Friday, January 26, 2007

The Quality Issue

Education is still one of the best investments in the world today. The cost of post secondary education to the student has been increasing quickly over the last 15 to 20 years. Yet, at today’s costs, (estimated around $29,000 per year including forgone wages) a university degree has a return on investment of approximately 26%. Very few other investments in the world have so high a return with so low a risk. This is even ignoring all the other important benefits to education.
The question then becomes why are employers willing to pay so much more for someone with a university education? Economics provides two possible explanations. First, a university degree signals to employers that the job candidate has an ability to work and be productive. This is called signalling. Second, skills are developed at university that are not developed else where, including community college. These skills make the potential employee that much more productive.
These ideas suggest something very important. The return to education can only exist if the degree represents a real productivity advantage. This creates an interesting paradox for those of us in the university education game. The quality of instructors is commonly measured by student opinion surveys conducted as a class nears the end. These surveys are clearly highly subjective. In the best of all possible worlds a good teacher assessed well in this system is one that typically makes it easier for students to acquire the skills or knowledge they need to do well in the course. This often means presenting the material in an interesting way; being an easy marker doesn’t hurt either. Often the presentation of a good mnemonic helps. Basically, the standard definition of a good teacher reduces the amount of effort that students have to put in. By reducing the effort required of students we dilute the quality of the signal to potential employers of a university degree. Those who “squeak by” will be less productive than the signal previously indicated. We also diminish the ability of students to acquire knowledge and skills on their own. Will a student that has had only “good teachers” be able to learn without a “good teacher”? If not, then good teaching will drastically reduce the value of education to employers and thus to students as well. I think we should reconsider our definition of a good teacher. A good teacher is one who prepares students to learn on their own. Being an effective teacher means making yourself unnecessary to the student by end of their degree. Ideally, the student should be able to surpass the teacher. This means demanding and somewhat unavailable. It is, however, essential that the faculty member be available to students who have exhausted other avenues, just as a professional expert is available, so too must be the university professor. But being overly available creates dependence, being totally unavailable provides no opportunity for a transfer of knowledge. We must seek a balance.
The key problem is assessing the quality of an instructor is difficult. Universities around the world need to think long and hard about how the quality of their instructors is assessed. We currently do it very poorly.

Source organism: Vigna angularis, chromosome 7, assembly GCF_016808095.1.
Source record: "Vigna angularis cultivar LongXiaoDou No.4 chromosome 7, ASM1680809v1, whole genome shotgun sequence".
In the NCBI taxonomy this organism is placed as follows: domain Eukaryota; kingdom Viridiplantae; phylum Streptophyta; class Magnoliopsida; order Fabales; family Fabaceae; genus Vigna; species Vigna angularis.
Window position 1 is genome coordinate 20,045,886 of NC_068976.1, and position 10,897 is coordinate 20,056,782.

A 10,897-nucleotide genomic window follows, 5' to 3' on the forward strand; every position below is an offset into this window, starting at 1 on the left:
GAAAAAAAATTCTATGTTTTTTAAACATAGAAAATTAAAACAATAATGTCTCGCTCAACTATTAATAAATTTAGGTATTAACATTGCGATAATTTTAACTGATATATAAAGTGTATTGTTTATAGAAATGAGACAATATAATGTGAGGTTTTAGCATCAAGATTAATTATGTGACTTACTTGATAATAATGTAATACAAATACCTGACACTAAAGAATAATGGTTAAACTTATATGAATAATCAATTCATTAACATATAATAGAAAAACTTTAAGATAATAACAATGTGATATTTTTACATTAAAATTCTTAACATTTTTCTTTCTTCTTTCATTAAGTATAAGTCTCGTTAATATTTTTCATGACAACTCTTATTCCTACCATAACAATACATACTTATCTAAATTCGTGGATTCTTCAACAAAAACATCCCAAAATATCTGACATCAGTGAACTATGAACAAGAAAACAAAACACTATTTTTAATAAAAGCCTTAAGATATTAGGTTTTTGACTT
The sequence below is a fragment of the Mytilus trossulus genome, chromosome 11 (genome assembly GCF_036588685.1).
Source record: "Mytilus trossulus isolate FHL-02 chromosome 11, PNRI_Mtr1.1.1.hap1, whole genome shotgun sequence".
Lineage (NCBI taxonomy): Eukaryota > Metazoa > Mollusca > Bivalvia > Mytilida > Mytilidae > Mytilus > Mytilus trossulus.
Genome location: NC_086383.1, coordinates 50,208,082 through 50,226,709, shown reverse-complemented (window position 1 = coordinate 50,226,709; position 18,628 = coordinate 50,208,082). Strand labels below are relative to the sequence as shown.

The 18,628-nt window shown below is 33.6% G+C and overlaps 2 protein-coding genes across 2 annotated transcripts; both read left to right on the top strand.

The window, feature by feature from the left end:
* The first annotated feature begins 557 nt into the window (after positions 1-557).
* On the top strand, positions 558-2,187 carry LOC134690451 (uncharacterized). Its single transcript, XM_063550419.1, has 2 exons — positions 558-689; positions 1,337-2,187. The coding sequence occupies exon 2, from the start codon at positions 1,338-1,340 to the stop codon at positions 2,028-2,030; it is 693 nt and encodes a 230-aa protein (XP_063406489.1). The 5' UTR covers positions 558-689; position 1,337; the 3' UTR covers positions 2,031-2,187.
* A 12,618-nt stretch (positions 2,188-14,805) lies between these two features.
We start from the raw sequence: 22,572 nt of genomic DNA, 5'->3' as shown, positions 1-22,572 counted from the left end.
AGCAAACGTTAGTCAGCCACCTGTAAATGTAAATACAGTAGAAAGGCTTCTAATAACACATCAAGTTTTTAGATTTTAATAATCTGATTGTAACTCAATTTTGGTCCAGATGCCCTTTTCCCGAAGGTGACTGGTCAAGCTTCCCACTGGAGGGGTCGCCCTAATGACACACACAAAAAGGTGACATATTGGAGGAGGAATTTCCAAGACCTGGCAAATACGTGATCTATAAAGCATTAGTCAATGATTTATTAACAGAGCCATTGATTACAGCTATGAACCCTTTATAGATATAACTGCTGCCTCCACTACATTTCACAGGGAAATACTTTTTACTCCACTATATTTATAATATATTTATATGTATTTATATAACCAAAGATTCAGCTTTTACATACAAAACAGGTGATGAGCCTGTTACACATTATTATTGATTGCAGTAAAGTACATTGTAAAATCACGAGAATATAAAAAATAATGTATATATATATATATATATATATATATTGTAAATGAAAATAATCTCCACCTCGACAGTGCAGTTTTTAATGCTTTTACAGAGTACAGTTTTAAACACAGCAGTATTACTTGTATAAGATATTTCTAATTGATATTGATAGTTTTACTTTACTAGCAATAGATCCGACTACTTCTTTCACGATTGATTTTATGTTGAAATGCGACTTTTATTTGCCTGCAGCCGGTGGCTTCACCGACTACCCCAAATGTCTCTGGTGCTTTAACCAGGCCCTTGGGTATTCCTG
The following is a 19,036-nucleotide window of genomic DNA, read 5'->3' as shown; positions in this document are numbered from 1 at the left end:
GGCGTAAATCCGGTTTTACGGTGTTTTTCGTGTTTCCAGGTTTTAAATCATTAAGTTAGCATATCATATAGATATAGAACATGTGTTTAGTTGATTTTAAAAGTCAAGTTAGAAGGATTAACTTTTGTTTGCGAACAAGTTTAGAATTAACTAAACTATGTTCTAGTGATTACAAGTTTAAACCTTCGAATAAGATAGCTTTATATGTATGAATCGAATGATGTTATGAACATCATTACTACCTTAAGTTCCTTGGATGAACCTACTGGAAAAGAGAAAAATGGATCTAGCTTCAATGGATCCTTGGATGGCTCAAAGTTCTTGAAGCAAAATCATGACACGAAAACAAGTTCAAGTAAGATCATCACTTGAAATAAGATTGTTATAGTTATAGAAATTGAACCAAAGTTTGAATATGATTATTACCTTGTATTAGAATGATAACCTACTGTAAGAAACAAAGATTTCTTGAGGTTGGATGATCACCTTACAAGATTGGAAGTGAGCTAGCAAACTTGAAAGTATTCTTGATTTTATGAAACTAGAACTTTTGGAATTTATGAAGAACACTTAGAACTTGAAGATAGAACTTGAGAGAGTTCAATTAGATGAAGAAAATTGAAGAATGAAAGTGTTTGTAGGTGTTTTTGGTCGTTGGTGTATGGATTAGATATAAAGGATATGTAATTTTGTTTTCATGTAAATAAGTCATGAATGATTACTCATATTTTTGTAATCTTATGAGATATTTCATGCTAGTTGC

Thursday, January 25, 2007

Lost in the Woods

Once again the Province of New Brunswick is examing the implications of the urban/rural division of the population. There has been a profound trend of migration from rural to urban areas over the last 50 years or more. It could even be argued that this trend dates to before the industrial revolution.

As long as I have been aware, which is either a long time or not long at all depending on who you are, governments have been attempting to stem or reverse the flow of people from rural to urban areas. There have been a myriad of plans, initiatives, studies, programs, and whatnot all intended to keep people from relocating to “The City”. Given that we’re still talking about the issue, it is safe to say that we haven’t found a workable program yet.

The current round of discussion began when it was suggested that some mills in the province be allowed to go out of business instead of receiving government support. Essentially, the proposal is to end an on-going subsidy to various forestry sectors. Those who oppose the idea have stated, rightly so, that this is equivalent to allowing many of the communities to die. This statement, of course, is designed to elicit an emotive response from the populace.

I spend a lot of time trying to teach my student to cut through rhetoric and examine issues critically. The simplest way to do this is to ask “Yeah, so?”.

Yeah, so? Why should be convinced that we need to subsidize the existence of each and every rural community in the province? Remember, I’m an economist, I see the world in terms of costs and benefits.

The Benefits:
1) Tradition and History: by preserving our existing rural communities we preserve a link to our rural heritage.
2) Way of Life: rural living has a great many things to recommend it.
3) No Relocation Costs: Moving is costly, both financially and emotionally.
4) Low Crime: there are relatively few violent crimes committed in rural areas, and population density seems to be an indicator of crime rates in North America.

These are all real benefits, though many are not financial. (Surprising that an economist can talk about non-financial benefits, eh?) The interesting thing to note is the majority of these benefits are all captured by the few people living in rural community receiving the subsidy. Very few 0f these benefits accrue to those who must pay the subsidy.

The Costs:
1) Opportunity Cost: Funds could have been used for a number of other programs. This includes popular programs like Health Care.
2) Service provision is more costly: By providing the required services to a widely scattered population we make those services more costly.
3) Environment Impact: Rural communities tend have high environmental impacts per person. By maintaining the same population in diffuse communities we increase the damage we do to the entire environment. Particularly in terms of green house gases.